Not the prettiest ship to look at, but then neither are the crew. Though we wouldn’t say that to their faces.
Discovery One (2001: A Space Odyssey)
With a graceful and sleek design, Discovery One first made its way onto our screens in 2001: A Space Odyssey.
This nuclear-powered interplanetary spaceship is particularly interesting thanks to being operated by HAL 9000 the Heuristically programmed Algorithmic computer that controls the ship’s systems and interacts with the crew.
When HAL turns bad and decides to kill the crew to prevent them disconnecting his cognitive circuits things become interesting. Another of man’s journeys into AI gone bad, the film is great and the spaceship is a corker too. Unless you’re a passenger of course.
The TARDIS (Dr Who)
Although it might not be a spaceship in the traditional sense, the TARDIS (Time And Relative Dimensions In Space) makes it onto our list because of its sheer awesome quirkiness.
Bigger on the inside than it appears on the out and capable of travelling anywhere through space and time at the press of a button, it helps The Doctor explore the Universe and deal with everything from Daleks to Cybermen.
Better still, the inside of the TARDIS is equipped with all sorts of rooms and even boasts a swimming pool and art gallery.
Moya is the name of another unusual spaceship appearing on our list thanks to being a part-organic sentient being. As if a living, breathing spaceship wasn’t impressive enough, Moya also includes a four-armed Pilot who is physically bonded to her and works as navigator, operator and companion as well as a link to the crew.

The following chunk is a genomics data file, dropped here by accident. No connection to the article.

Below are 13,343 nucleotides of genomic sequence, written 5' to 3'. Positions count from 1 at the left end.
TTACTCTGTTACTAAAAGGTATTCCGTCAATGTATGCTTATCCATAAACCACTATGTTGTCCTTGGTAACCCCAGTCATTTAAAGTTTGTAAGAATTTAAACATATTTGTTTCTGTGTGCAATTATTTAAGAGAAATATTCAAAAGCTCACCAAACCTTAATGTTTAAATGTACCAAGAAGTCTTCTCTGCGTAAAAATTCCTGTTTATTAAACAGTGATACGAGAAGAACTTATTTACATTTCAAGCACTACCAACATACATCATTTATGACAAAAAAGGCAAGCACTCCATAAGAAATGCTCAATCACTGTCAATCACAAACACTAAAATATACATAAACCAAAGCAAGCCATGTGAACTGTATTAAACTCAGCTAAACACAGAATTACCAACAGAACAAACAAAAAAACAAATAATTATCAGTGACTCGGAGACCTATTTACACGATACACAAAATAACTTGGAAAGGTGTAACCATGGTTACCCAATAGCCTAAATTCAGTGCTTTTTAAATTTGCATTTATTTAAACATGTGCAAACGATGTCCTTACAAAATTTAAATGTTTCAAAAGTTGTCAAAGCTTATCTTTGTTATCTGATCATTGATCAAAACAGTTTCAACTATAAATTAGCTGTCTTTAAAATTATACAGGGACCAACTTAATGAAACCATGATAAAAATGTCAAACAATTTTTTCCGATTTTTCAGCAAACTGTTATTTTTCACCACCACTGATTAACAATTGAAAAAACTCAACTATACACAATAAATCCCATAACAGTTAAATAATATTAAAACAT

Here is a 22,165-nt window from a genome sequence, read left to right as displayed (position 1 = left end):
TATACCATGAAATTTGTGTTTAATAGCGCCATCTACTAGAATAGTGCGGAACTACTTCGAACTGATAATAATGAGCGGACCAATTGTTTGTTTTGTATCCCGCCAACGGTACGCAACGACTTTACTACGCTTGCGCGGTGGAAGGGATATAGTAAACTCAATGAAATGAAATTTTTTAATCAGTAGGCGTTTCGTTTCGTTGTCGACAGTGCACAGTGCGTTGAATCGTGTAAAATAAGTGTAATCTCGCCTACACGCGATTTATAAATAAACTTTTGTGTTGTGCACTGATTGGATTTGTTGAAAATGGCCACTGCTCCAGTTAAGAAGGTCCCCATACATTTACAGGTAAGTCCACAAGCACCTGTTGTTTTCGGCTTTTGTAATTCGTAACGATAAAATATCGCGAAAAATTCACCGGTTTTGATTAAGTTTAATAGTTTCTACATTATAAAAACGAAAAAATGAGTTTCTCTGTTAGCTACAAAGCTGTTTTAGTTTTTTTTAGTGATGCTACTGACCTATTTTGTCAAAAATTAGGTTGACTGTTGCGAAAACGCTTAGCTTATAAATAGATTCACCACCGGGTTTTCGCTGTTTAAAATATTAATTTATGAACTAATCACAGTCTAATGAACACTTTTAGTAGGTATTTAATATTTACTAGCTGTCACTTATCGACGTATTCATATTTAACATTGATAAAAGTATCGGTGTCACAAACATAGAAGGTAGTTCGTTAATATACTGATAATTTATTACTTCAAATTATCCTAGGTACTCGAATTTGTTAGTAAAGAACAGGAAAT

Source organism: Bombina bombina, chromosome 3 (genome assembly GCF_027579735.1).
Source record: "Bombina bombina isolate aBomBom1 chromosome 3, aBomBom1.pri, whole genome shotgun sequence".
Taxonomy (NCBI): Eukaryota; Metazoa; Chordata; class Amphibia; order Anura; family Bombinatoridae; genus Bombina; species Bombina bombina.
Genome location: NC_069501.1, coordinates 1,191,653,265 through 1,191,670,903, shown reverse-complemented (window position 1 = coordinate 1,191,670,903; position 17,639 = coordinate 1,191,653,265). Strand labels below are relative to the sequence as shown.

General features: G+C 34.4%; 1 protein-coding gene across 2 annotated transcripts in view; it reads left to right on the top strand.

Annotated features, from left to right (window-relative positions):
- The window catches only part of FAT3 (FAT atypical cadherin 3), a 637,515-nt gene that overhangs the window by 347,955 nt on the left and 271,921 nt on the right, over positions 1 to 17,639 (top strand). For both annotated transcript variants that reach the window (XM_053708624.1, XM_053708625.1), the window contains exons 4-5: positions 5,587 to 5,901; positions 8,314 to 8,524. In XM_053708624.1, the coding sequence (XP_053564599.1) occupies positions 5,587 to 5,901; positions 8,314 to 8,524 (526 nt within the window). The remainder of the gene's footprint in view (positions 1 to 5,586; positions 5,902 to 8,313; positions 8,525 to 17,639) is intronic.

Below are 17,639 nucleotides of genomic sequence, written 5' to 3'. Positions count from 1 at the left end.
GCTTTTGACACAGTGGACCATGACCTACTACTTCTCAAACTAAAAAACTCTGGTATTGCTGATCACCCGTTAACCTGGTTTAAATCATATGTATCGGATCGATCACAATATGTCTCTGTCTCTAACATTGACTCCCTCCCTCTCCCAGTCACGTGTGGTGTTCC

Moya offers nothing in the way of weaponry, so her only defensive manoeuvre is to activate a “starburst” which allows the spaceship to travel through space-time at incredible speeds.
Moya appeared on sci-fi cult series Farscape which sadly ended in 2003 but remains fondly in our hearts.
Serenity is a space craft from the TV series “Firefly” which only made it to 14 episodes before being cancelled (much to the dismay of its fans).
The ship was home to nine people who lived and fought on the losing side of a civil war in what is essentially a space western in a universe where Earth had been abandoned many years before.
Serenity is a basic ship, with simple fittings and fixtures and isn’t really much to write home about. But she is a place to live and a vessel of salvation for the crew who are perpetually trying to keep out of trouble. With no weapons to speak of, Serenity is another space craft on our list whose only defence is to cut and run.
Real-life rocket Apollo 13 made it onto the big screen in the form of a film of the same name. It tells the true story of the seventh manned space mission and the third rocket launch that was intended to land on the moon.
The real space craft was launched in 1970 and suffered an oxygen tank explosion when 205,000 miles from Earth, this resulted in the need to abandon the moon mission and an incredible, desperate struggle to get the astronaut’s home.
Apollo 13 makes it to the list, not for being a great spaceship (after all it went a bit wrong) but because of the heroic mission and safe return of the crew.
Planet Express (Futurama)
The animated Planet Express ship was a ship designed and built by Professor Farnsworth – the mad scientist and owner of the Planet Express delivery service.
The ship itself is nothing particularly special, being armed with just one cannon and no sign of any cloaking device, but it makes it onto our list because of the crew.
An eccentric robot who’s prone to theft, by the name of Bender, a cryogenically frozen down-on-his-luck delivery boy named Philip J. Fry and the ship’s Captain, one-eyed mutant Turanga Leela. With this bunch of characters on board, the ship gets into plenty of scrapes, jams and accidents, but mostly always comes back in one piece.
Prawn mothership (District 9)
Looming over the Johannesburg skyline in the film District 9 was the crippled alien mothership belonging to the Prawns, an insectoid race of alien creatures who landed on Earth in the late 20th Century.